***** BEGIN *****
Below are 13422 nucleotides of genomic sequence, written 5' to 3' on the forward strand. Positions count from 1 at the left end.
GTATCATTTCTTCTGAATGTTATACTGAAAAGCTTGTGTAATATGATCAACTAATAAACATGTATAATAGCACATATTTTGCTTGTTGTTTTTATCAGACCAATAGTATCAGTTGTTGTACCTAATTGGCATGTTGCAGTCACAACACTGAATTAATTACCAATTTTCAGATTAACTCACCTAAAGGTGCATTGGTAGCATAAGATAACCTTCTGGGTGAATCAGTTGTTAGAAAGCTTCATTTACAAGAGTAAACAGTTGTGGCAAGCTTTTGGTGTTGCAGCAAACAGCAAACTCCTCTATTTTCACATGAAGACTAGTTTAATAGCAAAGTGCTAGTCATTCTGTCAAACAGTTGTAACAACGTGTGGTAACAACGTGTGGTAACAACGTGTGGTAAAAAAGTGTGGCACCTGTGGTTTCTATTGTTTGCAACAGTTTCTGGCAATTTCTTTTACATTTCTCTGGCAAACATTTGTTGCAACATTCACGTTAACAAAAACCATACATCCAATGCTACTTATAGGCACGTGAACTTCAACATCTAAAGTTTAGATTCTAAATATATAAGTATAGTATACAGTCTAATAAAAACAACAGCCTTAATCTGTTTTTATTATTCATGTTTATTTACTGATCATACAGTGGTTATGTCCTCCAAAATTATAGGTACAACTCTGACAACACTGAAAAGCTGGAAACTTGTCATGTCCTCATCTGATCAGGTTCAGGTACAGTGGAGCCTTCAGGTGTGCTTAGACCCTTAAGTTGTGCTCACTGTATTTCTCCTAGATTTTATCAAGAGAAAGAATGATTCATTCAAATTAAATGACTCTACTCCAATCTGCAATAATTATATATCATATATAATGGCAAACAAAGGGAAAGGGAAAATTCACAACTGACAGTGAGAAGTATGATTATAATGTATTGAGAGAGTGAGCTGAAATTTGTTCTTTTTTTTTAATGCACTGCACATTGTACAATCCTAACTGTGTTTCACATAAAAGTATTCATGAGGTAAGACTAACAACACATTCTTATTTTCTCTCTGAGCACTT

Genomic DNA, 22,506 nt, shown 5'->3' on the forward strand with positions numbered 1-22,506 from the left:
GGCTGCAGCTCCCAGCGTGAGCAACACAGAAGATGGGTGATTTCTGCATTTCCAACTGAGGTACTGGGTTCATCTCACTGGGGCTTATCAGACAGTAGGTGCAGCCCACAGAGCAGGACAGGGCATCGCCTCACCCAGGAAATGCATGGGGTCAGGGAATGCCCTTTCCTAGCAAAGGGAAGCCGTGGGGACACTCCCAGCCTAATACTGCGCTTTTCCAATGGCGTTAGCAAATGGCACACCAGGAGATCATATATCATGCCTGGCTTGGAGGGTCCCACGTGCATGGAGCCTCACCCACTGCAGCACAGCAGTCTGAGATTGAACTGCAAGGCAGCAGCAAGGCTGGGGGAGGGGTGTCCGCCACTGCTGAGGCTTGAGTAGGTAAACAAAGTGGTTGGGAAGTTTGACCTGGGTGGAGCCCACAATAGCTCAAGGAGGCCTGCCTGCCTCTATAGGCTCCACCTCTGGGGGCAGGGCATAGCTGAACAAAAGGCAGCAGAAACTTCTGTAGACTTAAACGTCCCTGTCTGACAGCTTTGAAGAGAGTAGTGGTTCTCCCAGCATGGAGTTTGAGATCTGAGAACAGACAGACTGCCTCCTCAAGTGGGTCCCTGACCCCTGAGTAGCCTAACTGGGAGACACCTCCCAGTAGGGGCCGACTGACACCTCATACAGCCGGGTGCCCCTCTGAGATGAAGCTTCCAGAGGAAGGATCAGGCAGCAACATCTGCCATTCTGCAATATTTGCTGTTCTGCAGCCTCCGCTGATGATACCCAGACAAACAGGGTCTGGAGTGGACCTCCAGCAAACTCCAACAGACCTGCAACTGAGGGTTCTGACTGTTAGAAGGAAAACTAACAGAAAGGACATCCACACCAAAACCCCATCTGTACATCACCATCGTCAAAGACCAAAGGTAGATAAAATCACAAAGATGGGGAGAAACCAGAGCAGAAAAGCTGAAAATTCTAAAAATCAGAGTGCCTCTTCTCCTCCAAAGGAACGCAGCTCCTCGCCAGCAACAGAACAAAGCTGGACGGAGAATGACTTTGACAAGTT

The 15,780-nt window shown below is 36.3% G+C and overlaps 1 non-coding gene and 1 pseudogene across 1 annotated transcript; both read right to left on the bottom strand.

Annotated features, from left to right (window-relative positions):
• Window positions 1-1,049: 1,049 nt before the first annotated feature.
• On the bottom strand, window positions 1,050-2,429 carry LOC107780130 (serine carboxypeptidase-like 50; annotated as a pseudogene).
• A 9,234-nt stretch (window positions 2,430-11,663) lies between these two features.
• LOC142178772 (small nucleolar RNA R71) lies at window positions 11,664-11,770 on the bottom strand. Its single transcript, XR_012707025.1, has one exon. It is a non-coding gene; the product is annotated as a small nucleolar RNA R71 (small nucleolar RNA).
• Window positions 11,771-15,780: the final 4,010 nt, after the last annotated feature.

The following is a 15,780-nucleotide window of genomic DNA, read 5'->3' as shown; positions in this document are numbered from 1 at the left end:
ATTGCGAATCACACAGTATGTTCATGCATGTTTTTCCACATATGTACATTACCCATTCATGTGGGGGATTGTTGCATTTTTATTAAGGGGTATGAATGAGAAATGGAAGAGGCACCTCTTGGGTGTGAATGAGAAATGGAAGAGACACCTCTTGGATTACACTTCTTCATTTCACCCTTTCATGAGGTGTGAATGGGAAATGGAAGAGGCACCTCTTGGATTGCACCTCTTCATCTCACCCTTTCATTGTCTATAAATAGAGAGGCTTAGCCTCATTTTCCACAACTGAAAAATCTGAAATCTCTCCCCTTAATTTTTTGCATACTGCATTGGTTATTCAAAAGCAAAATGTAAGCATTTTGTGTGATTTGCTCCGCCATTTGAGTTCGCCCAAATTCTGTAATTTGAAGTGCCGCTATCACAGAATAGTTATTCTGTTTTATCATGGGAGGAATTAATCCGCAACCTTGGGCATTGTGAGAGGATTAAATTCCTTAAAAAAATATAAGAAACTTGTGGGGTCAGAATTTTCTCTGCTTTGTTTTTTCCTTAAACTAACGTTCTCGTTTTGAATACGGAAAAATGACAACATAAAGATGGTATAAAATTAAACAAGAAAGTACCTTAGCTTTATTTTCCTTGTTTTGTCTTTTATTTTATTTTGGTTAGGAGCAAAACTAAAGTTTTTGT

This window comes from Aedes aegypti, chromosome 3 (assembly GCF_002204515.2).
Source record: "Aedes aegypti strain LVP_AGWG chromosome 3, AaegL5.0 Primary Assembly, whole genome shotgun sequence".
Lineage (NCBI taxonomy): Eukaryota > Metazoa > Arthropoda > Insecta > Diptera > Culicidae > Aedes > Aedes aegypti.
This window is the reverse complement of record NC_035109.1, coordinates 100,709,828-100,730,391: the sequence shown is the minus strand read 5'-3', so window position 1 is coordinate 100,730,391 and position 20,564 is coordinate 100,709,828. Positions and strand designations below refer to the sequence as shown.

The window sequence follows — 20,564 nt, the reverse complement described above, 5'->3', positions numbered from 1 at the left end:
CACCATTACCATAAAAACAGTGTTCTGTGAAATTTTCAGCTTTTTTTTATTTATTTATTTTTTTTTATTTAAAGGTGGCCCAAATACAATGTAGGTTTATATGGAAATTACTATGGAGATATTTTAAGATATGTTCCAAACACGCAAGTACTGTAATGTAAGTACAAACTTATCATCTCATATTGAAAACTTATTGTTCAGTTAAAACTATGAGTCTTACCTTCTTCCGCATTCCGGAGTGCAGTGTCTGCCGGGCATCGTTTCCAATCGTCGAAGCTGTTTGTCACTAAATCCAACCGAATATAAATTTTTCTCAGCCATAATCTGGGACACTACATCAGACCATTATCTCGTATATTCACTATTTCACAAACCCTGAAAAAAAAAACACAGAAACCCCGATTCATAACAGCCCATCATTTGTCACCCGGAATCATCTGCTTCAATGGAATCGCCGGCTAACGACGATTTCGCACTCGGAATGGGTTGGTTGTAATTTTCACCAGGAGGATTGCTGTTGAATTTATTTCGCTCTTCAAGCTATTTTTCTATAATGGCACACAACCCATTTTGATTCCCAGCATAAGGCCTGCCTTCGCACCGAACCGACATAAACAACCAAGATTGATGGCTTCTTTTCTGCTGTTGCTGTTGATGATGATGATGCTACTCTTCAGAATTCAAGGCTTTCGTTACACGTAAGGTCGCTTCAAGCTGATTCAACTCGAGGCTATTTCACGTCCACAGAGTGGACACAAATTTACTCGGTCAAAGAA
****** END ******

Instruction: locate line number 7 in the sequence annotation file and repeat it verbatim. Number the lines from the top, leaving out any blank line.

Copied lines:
• Window positions 1-1,049: 1,049 nt before the first annotated feature.